Mind & Life Summer Research Institute: Shadow Selves: Becoming Skillful and Wise in Our Response to the Human Need for an Enemy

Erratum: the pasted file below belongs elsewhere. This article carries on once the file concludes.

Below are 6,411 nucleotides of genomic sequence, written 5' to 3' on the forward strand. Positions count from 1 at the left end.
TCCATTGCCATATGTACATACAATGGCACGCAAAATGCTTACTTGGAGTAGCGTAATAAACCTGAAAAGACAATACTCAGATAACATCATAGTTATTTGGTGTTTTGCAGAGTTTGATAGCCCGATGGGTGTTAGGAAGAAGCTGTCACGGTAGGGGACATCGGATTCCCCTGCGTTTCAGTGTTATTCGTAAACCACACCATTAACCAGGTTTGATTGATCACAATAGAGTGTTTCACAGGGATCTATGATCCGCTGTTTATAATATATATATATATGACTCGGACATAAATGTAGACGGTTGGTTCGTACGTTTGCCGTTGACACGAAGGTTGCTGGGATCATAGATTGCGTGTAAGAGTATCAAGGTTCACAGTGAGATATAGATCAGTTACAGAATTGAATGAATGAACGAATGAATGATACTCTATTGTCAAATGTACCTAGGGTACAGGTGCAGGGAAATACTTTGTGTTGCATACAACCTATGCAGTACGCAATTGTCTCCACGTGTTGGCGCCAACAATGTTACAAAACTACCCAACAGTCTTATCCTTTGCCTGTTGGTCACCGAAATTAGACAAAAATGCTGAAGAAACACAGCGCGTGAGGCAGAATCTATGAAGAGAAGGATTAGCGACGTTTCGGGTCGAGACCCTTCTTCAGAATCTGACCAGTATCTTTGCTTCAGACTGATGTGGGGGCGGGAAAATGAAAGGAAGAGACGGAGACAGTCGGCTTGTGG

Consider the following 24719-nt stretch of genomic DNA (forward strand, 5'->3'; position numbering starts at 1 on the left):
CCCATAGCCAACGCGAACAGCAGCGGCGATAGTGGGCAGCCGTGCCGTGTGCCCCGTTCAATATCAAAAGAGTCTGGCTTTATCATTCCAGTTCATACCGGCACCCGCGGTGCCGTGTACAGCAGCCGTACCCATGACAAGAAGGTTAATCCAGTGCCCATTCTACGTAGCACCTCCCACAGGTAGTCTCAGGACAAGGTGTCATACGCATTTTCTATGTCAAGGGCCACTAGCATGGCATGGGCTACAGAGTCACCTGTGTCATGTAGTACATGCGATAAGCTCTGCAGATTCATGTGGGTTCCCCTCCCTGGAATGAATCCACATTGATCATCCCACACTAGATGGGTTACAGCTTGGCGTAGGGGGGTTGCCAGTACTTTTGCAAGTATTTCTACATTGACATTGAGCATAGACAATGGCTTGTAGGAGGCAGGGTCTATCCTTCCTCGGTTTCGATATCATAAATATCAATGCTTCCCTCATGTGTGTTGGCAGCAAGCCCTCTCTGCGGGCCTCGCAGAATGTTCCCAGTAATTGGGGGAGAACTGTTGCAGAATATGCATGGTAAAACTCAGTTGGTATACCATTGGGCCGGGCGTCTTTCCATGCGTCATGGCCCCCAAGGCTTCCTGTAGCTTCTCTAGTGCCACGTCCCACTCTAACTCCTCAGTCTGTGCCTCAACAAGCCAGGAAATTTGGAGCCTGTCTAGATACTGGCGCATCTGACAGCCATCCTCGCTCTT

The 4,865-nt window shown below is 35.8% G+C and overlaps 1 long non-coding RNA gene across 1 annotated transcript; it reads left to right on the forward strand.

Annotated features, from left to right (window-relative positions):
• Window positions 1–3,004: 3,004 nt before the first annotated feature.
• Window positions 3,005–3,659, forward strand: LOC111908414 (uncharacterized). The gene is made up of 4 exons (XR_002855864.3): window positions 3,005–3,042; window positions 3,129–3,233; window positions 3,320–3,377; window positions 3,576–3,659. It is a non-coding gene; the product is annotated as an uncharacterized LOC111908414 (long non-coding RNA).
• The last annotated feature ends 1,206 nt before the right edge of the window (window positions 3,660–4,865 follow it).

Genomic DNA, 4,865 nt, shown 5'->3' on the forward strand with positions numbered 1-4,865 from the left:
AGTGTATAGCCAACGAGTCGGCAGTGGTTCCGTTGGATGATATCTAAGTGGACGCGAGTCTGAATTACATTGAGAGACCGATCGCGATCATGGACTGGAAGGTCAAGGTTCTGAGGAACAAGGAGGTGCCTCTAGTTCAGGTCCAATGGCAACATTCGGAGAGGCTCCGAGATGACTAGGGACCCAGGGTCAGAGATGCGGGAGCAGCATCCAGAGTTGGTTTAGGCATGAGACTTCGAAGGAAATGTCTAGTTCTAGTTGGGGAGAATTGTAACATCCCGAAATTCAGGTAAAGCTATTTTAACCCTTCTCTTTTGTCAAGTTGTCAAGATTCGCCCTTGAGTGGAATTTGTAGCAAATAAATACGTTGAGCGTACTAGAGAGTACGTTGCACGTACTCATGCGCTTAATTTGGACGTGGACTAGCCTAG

Drawing on the fact that we humans are profoundly unconscious (only 5% conscious, in fact) and profoundly interdependent (we begin life inside of another and need relationships to see ourselves and to develop at all stages of life), Polly shows how and why we are eager to find “enemies” whom we can fight, blame or control in order to protect ourselves from emotional threat. She says, “In my decades-long profession as a Jungian psychoanalyst and a couple therapist, as well as my decades-long practice of Buddhism (especially Zen and Vipassana), I have observed how difficult it is for us to step back from the impulse to blame self or other when our hopes and ideals are dashed. In a close relationship that we care aobut, we embrace ideals that foster both the disavowal of our own aggressive motives and the projection of these motives onto the other.” Polly draws on Jung’s theory of a universal “shadow complex” and Melanie Klein’s theory of projective identification in this comprehensive approach to seeing how we need enemies and what we can do to transform that motive.

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